But the one thing that caught Duncan’s eye was the fire department’s ladder truck — ladder fully extended and spouting water from the top.

He wasn’t dressed for running through the water but we took his shirt off and set him free anyway.

As we did so, I surveyed the scene and pinpointed one kid.

He was a little too old to be frolicking in the mist and, well, he obviously had no regard for anyone around him. You know the type…basically, he was a threat.

It was one of those things where I “knew” it was going to happen — I even said as much outloud — but I wasn’t about prevent my kid from having a good time because of one moron in the crowd.

I’m not the over protective type.

But it’s not like you can take a preventative stance these days either and go up to someone else’s kid and say, “Hey, quit being an idiot and watch where you’re going…” without having their even bigger idiot parent getting all up in your face about it…

So, instead, my kid got bowled over.

Go ahead, it’s okay to watch it a few times. Frame-by-frame, even…

That’s the beginning of my reaction at the tail end of the video.

Had I kept the camera rolling, you’d have heard my expletive laden description of how I really felt about what I’d just witnessed.

No worries — I didn’t say it loud or anything but the camera microphone most definitely would have picked it up.

Of the nine or ten adjectives and one noun that I uttered, well, “little” was the *only* word that could be considered safe for this website…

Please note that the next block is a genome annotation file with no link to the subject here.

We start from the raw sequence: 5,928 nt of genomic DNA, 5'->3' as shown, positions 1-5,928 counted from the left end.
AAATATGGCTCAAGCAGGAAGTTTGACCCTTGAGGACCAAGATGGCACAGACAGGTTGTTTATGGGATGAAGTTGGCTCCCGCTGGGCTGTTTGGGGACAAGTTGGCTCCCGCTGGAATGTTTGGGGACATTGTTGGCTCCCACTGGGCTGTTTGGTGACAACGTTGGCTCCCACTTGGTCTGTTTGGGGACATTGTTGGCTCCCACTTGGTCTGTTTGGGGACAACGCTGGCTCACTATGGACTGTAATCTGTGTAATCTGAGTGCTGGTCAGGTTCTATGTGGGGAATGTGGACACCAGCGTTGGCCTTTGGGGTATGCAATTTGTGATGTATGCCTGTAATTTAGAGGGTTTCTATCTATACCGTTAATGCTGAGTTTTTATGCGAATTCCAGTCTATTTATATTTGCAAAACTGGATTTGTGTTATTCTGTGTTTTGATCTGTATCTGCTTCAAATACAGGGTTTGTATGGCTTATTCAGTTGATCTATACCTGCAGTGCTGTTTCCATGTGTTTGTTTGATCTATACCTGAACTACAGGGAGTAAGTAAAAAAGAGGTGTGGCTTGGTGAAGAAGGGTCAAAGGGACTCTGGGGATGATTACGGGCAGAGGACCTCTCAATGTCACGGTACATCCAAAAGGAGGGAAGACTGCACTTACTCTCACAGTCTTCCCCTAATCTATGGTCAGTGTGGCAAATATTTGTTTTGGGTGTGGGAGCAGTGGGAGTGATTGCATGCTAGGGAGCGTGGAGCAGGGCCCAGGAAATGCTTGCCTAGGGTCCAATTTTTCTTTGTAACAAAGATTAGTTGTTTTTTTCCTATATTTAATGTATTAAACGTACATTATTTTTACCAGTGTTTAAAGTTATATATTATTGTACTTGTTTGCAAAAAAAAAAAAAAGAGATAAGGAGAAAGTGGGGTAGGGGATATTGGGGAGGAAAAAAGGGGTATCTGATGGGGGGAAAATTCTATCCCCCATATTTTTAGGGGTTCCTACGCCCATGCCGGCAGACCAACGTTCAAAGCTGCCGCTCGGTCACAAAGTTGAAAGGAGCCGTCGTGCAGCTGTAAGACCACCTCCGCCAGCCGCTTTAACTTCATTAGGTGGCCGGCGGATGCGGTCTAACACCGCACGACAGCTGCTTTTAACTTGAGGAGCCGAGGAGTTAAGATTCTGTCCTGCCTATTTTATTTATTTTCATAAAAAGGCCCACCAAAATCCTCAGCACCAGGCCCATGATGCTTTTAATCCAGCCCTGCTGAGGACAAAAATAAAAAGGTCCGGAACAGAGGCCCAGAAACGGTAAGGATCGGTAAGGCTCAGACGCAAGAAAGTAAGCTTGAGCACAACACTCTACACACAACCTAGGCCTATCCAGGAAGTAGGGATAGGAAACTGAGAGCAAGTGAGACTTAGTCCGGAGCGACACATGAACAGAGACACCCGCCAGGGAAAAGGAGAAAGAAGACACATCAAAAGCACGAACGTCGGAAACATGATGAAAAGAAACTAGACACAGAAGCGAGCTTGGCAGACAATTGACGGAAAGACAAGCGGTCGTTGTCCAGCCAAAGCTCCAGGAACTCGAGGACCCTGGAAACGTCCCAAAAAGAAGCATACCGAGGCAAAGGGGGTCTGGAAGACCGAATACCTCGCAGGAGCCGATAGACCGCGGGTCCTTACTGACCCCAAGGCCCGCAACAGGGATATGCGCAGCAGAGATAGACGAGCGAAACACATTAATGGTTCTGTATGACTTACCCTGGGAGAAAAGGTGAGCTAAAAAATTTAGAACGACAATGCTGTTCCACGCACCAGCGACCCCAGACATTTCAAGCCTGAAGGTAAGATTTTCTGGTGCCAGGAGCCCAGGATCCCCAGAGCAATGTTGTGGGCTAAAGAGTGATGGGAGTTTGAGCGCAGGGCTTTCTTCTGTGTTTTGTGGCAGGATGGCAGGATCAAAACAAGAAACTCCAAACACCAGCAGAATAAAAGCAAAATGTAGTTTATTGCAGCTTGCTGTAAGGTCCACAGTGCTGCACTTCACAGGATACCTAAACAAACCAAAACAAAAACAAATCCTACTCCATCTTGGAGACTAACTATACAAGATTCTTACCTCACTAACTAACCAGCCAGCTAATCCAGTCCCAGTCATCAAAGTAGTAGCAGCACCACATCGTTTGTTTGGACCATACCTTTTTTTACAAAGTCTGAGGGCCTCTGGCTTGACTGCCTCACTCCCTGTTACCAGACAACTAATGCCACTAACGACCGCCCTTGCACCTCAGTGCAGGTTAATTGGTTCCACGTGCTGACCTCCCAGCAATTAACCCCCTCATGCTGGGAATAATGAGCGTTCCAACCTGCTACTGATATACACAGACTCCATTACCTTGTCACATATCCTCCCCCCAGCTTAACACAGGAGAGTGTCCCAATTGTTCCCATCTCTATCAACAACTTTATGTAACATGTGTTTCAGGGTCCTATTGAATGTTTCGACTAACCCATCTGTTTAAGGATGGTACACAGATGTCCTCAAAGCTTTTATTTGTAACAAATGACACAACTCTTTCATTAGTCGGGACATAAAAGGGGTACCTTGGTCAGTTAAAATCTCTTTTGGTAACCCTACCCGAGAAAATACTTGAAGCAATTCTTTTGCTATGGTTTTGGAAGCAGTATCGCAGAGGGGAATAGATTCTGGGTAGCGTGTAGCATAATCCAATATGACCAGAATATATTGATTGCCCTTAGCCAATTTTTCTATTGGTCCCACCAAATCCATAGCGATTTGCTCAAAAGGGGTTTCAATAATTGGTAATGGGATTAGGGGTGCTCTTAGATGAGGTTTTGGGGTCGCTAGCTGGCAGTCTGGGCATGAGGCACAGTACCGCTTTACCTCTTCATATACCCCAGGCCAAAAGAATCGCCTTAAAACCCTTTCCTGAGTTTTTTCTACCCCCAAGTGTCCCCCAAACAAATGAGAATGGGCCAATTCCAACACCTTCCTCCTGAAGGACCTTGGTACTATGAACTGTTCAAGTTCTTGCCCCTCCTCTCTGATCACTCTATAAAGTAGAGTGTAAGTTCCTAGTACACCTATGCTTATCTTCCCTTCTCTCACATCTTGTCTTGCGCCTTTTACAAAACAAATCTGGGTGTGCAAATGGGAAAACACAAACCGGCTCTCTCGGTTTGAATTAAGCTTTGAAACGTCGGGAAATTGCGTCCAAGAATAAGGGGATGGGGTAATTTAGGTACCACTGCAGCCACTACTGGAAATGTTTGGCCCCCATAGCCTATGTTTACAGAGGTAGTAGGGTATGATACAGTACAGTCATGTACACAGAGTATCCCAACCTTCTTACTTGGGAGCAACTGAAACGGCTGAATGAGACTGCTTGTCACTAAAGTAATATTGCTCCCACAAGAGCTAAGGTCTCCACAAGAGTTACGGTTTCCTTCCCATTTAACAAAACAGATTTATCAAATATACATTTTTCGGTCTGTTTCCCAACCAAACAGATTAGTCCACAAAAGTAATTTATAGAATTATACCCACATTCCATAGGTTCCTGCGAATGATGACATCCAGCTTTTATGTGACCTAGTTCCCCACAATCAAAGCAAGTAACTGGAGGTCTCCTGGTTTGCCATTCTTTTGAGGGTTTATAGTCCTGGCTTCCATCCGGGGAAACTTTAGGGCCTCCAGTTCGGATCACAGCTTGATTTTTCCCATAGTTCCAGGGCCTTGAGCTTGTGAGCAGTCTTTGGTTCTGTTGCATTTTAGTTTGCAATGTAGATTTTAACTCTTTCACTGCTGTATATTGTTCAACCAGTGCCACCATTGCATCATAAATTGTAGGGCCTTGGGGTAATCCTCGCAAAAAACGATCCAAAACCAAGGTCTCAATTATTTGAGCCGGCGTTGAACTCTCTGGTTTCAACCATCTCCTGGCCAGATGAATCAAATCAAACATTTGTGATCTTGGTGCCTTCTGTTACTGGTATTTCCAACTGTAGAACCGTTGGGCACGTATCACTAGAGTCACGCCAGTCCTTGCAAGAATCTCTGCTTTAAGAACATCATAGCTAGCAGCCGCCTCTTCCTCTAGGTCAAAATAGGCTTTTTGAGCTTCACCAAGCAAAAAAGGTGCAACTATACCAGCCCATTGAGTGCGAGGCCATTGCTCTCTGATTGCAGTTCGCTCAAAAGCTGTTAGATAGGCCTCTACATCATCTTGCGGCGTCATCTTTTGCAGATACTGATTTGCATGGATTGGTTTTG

To the kid’s credit, he wasn’t without remorse.

Immediately after it happened, he stopped in his tracks and just stood there looking at Duncan (who was laying in a puddle on the pavement with his hands over his face and feet in the air) as my wife ran into the fray to make sure he was okay.

As my wife picked him up, I could plainly see that the kid felt bad. He had that sort of posture that kids get when they want to say “Sorry” but don’t know how or when exactly to do it. I mean, it’s not like he did it on purpose…

I also watched him look over his shoulder to see if his parents were calling him over — which they weren’t because, well, I’m sure you guessed it, they weren’t the type that supervise their kids.

Might explain why their kids are morons.

Anyway, once the kid realized that he’d “dodged” a bullet, well, back he went to running around with total disregard.

Seriously, he’s way too old to be afraid to open his eyes when running through a glorified sprinkler. Is it just me?

I dunno, a helmet and shoulder pads shouldn’t be required for running through the hose…

Not being the overprotective type, once Duncan’d composed himself, we sent him right back out there.

As you can see, Duncan’s okay.

And in a weird sort of way, I’m pretty proud that he could take a hit like that.

I’d still be laying on the ground.

Can You Dig It?